There I was on the coast with this eighteen foot oar. The only others remaining were those with regular cars, but no one had any desire to try to load an oar into their car. So I left, very cold and very hungry by now, with my oar. I began walking and walked just past the Cambria Pines Lodge, some six miles perhaps, when Johnny Johns, of the Cambria Water Works, came by in his pickup. He had a rack on top of the truck for pipe, so he loaded me in and took me and my oar home. In those days, everyone in Cambria knew each other, and Johnny, in particular was a friend to everyone including all of us kids. By the time I reached home, I had large blisters on my hands from the several hours it took to carry the oar over the hill.
It is interesting to note that this incident of the S.S. Montebello has rarely been noted in history. The incident on the Santa Barbara shore, where a Japanese submarine actually shelled the coast with a few rounds, is the only event usually noted history. Cambria did not have the Aircraft Watch, which was started later in a small building next to the original site of the elementary school above the main community. About six months later, the Coast Guard moved in and for several years thereafter patrolled the beach with men and dogs.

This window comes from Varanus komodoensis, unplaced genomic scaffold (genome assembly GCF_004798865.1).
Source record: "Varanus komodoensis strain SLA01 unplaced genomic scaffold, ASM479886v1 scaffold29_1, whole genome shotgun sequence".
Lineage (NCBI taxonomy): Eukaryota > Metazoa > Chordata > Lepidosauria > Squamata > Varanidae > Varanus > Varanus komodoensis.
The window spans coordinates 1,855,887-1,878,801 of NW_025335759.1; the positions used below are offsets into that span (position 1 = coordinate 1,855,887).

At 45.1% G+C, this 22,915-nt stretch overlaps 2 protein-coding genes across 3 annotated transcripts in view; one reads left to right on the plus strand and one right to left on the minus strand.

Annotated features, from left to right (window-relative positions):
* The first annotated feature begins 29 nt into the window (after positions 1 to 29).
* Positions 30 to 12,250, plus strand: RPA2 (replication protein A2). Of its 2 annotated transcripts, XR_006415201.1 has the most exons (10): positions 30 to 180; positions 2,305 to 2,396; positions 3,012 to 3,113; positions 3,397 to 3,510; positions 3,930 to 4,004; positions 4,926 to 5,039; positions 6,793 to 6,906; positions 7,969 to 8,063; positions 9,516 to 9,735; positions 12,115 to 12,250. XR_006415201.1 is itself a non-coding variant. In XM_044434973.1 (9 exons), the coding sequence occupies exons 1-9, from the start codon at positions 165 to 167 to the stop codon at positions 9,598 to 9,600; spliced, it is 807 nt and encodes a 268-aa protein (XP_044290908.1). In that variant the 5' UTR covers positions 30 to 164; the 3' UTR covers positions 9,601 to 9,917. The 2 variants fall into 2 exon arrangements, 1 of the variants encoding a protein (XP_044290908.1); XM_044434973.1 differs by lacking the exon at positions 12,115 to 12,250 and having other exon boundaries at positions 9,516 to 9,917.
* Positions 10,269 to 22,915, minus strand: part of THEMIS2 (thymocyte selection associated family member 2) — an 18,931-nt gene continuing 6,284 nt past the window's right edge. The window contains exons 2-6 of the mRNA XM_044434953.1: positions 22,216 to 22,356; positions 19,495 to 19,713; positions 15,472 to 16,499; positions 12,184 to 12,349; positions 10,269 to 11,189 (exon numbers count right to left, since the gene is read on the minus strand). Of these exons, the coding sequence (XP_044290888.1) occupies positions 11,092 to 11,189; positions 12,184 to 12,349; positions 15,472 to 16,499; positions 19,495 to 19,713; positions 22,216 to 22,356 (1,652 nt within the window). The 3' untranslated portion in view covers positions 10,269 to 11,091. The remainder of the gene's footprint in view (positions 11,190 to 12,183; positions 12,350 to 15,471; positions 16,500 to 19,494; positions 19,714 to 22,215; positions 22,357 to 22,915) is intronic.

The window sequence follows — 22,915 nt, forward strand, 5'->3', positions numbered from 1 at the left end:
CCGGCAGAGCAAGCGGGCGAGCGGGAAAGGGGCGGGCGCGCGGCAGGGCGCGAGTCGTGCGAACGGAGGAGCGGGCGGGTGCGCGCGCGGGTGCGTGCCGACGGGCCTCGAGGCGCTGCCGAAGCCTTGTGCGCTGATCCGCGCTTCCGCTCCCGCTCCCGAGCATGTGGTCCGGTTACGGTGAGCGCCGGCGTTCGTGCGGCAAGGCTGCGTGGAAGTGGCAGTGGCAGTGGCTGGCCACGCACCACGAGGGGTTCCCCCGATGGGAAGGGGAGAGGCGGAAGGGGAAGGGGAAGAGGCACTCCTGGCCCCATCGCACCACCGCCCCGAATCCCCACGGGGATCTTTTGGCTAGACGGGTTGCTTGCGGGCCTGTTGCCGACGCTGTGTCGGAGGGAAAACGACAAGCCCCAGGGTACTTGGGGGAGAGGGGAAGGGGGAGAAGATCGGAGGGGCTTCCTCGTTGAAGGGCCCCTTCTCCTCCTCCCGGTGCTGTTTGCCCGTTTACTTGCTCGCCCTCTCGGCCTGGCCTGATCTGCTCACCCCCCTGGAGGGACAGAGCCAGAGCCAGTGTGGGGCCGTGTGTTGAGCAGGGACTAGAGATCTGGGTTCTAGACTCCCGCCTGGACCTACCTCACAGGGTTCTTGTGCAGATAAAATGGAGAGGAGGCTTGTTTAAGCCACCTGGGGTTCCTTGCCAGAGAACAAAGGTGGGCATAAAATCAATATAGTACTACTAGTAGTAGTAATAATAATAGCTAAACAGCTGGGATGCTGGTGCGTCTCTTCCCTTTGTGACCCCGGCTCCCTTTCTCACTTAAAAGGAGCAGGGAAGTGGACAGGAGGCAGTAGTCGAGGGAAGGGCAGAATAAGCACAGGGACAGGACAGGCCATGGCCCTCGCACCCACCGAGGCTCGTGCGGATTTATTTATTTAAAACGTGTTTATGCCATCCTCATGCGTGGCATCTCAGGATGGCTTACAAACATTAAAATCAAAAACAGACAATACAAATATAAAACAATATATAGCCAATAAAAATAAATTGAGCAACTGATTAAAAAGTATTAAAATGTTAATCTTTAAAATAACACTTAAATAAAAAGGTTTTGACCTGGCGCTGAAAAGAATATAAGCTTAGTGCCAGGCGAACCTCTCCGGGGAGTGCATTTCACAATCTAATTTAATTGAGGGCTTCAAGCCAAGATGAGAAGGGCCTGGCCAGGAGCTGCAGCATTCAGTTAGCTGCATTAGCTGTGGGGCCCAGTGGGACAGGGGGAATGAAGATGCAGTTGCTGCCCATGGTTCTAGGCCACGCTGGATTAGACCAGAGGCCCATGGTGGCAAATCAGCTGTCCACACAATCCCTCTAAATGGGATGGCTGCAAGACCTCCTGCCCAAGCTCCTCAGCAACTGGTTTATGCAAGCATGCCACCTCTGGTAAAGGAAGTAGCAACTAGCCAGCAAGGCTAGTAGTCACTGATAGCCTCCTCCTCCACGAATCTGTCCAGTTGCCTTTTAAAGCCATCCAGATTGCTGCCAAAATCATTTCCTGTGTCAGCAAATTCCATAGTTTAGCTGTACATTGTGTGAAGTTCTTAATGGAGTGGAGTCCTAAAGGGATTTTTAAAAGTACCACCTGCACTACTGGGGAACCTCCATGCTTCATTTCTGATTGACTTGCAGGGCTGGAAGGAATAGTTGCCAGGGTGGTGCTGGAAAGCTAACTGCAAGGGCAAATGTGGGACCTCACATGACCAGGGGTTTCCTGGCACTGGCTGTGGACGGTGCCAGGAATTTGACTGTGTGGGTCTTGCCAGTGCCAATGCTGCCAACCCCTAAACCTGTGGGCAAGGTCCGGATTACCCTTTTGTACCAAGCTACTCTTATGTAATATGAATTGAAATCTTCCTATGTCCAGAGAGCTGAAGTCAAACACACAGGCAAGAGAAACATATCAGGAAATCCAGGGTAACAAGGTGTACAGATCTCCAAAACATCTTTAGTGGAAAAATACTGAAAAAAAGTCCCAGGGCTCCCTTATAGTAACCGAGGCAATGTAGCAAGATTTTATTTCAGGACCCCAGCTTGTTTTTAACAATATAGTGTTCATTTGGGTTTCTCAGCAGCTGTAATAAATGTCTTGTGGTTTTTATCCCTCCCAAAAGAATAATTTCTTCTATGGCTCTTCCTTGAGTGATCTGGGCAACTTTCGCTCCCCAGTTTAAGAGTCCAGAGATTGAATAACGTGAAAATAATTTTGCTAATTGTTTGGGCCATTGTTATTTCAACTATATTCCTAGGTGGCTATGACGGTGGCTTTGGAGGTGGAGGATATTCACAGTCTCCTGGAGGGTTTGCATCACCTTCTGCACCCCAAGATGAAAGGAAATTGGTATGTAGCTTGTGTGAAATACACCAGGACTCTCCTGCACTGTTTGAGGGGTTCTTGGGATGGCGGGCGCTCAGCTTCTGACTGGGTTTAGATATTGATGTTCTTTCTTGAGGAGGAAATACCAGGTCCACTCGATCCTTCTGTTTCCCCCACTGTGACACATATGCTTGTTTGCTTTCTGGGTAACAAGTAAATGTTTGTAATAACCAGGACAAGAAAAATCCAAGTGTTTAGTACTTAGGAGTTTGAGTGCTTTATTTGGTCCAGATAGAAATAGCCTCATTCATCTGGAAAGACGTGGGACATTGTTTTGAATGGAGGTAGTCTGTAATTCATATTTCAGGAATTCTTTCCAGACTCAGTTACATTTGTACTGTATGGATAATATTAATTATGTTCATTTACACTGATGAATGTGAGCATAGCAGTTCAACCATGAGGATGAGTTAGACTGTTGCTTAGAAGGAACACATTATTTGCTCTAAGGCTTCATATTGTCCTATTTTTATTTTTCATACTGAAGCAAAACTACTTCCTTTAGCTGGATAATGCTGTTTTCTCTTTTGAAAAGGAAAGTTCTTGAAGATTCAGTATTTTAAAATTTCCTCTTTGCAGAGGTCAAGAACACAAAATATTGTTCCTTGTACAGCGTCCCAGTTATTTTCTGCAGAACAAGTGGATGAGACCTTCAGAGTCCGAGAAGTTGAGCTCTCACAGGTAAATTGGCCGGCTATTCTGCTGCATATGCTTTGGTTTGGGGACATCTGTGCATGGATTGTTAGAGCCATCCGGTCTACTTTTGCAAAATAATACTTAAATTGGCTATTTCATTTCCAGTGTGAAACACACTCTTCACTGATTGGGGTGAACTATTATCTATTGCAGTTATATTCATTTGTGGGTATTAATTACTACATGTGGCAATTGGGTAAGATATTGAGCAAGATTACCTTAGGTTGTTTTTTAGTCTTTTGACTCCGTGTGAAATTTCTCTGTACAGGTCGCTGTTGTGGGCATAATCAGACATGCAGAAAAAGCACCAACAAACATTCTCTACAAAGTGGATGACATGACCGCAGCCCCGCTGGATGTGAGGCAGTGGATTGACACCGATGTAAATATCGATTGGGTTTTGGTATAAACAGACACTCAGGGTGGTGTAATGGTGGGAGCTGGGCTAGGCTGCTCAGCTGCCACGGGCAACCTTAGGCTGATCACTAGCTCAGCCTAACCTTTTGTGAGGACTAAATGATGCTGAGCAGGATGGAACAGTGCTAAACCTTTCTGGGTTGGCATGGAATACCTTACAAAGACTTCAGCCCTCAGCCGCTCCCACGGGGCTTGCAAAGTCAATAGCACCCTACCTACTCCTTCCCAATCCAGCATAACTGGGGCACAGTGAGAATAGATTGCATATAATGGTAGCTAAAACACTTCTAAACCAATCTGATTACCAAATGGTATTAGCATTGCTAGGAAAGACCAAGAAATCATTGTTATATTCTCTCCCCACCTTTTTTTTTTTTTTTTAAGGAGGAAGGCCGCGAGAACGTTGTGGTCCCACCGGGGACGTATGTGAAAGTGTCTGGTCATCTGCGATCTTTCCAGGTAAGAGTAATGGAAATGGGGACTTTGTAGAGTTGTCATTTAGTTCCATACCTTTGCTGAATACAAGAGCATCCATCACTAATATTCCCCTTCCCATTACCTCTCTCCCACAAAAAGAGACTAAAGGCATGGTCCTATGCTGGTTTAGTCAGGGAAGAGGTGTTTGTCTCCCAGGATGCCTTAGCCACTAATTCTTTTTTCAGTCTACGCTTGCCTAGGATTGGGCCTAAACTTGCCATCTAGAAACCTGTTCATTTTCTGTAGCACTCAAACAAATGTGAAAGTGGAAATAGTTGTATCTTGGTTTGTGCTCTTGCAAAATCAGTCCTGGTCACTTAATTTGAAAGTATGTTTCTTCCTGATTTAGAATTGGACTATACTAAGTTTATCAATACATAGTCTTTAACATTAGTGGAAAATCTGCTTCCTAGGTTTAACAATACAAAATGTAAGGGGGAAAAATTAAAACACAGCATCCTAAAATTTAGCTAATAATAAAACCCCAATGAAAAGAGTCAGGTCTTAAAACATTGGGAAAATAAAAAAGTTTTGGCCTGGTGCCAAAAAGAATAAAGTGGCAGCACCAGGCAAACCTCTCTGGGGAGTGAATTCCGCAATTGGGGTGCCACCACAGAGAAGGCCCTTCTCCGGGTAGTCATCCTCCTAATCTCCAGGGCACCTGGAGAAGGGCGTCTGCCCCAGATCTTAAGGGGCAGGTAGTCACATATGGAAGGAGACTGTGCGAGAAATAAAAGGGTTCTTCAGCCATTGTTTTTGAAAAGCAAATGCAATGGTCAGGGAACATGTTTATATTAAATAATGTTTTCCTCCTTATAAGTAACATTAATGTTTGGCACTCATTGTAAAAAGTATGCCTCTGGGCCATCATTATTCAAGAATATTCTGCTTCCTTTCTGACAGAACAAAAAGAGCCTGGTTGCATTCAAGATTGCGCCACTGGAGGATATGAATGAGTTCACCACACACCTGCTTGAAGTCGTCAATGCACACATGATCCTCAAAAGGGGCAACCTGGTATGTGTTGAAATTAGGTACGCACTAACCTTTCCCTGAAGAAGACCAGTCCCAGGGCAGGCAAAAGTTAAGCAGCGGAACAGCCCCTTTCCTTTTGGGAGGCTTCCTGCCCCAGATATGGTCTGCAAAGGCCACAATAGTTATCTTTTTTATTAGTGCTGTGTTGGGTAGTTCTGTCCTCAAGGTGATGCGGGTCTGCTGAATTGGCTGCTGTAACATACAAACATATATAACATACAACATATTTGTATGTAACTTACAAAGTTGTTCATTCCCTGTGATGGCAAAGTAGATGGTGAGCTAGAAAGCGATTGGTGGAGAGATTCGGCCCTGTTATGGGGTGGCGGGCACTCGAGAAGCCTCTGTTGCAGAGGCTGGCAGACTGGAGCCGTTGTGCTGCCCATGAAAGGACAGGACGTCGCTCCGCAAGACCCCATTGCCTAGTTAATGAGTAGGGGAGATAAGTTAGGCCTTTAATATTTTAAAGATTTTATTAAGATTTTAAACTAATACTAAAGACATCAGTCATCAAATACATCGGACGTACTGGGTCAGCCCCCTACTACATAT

On the day of the sinking there was no evidence of any military interest. About 2:00 p.m. that afternoon a plane did fly along the coastline, but we were not able to see if it was a military plane or an interested pilot.
In the meantime, I was at home, the proud possessor of an oar from the lifeboat of the S.S. Montebello, which was sunk off the coast of Cambria on December 23, 1941. The attack on Pearl Harbor was on December 7, 1941.
Editor's Note:The oar is on display at the Cambria Historical Museum.